x Abu Dhabi, UAETuesday 25 July 2017

Ask Ali: On marketing fudge and avoiding rude gestures

Ali Alsaloom on how to market fudge and avoiding the use of rude hand gestures.

Andrew Henderson / The National
Andrew Henderson / The National

Dear Ali: My homemade fudge is the best. The recipe comes from my grandmother. I want to sell it here, and I was wondering what advice you would have. Shukran, LD Dubai

Dear LD: As an entrepreneur myself, I know how important it is to obtain supportive but honest feedback. So the first thing I would say is: "Good luck" or "Go for it" (bi tawfeeq). Starting your own business, even if it's part-time, requires a lot of thought and a lot of elbow grease (which I hope is not one of your "secret" ingredients).

I would start by getting feedback from your family and neighbours. They know you best, and might be able to give you some advice. Try not to be too sensitive to any criticism. Then, branch out to the hotels, coffee shops and grocers in your area. They may give you practical suggestions and might even become your first clients, although many global brands, such as Starbucks, have their own homemade food policies. You could also have a bakery sale at colleges or universities in order to test the market.

I'm sure your fudge is delicious, but it's important to know what the local community likes, especially as we are big on sweets and desserts. That way, you will appreciate what people like and you might get tips on Emirati flavours such as saffron, cardamom and so on.

My next suggestion is that you find a suitable local sponsor. How big do you want your company to be? Do you want to distribute the product yourself? A local sponsor can give you insight on how to build a brand in the UAE, as well as any cultural differences you should be aware of.

After you've got a thorough business plan and a local sponsor, you should contact your municipality and chamber of commerce. They will alert you as to any licences and special programmes you need.

Even if this is a part-time endeavour, it's important to ensure your food is being checked out by a government monitoring agency. Without these assurances you could be in serious trouble if, God forbid, someone becomes sick after eating your product.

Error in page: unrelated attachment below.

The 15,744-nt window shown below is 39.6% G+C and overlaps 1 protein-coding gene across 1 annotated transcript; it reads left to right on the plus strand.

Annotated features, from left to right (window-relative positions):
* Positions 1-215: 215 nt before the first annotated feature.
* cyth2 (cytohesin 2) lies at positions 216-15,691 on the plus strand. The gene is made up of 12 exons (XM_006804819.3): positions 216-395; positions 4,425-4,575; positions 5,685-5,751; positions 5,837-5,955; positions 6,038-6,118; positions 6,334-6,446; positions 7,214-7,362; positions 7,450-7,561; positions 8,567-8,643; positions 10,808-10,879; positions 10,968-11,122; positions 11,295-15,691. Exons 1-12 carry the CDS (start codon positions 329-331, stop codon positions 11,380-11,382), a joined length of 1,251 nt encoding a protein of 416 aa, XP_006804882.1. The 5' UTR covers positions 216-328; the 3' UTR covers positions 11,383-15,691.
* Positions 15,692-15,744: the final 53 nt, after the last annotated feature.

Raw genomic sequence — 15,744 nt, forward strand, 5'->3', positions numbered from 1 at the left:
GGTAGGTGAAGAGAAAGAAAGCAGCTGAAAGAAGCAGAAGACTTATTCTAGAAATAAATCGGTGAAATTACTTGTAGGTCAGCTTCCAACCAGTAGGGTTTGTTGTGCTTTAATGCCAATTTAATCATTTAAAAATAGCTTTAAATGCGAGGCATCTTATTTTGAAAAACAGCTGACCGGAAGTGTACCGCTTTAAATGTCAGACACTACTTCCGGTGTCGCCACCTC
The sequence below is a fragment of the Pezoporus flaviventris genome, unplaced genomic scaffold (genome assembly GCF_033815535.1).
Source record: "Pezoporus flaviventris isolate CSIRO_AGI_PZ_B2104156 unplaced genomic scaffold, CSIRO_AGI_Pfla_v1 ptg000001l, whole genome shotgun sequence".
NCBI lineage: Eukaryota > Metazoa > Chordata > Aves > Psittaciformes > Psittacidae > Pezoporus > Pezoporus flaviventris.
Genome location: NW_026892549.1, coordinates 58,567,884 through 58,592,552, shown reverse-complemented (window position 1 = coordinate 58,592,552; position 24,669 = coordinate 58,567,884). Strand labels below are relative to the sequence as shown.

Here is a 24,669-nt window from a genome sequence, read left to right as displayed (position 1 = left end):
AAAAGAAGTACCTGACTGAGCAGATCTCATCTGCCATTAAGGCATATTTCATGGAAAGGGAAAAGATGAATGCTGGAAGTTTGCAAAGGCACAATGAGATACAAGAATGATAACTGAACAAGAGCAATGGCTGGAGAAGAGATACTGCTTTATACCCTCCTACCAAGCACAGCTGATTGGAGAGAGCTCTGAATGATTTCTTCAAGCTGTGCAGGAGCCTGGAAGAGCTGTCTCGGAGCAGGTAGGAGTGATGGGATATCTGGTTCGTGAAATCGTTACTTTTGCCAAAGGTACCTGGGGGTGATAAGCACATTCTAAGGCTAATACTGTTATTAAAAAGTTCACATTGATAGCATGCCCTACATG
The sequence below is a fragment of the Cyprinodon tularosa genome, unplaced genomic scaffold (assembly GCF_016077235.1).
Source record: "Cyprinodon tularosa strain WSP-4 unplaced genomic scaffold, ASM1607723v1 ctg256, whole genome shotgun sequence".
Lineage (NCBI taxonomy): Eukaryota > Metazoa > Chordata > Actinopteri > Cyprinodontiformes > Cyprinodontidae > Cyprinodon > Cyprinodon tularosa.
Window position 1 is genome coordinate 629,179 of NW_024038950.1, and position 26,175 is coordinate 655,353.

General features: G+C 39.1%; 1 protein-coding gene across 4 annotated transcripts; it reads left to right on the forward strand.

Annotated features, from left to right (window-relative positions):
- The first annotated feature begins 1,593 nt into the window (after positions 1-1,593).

Finally, social media platforms such as Facebook and Twitter are a good way of getting the word out about your product, and it would also help you connect with your customers.

 

Dear Ali: There are different offensive gestures in the world but here in the UAE it seems that sticking up your finger is taken as a big deal? Rami J, Abu Dhabi

Dear Rami J: Buddy, don't tell me you are expecting a smile from a person after sticking up your finger to him or her, eh?

Almost everywhere, disrespectful gestures such as that are considered offensive. Of course, depending on where, and to whom it is happening, the reaction to it varies from acceptance to no tolerance whatsover.

In our region, such an act could lead to a fight or the police being called. However, this shouldn't make us look as if we can't chill! It's simply that our society is more conservative and that is manifested in our TV shows and movies. We really don't have any bad language or unseemly gestures in our locally made shows, so that shows you how we view their usage. This is all part of what we call "respect".

It exists all around the world, mostly from person to person, and we might be lucky to have it in our culture.

 

Language lesson

Arabic: Gowwah

English: Power or strength

A word usually said in salute as one enters a majlis, an office or a shop in which the salesperson is an Arab from the Gulf. It works for both men and women, friends or strangers. It's usually accompanied by a raised hand to reinforce the literal meaning of "strength to you. I come unarmed". You enter a shop and say: "Gowwah," and the person there would reply: "Allah Yigaweek - may God grant you strength."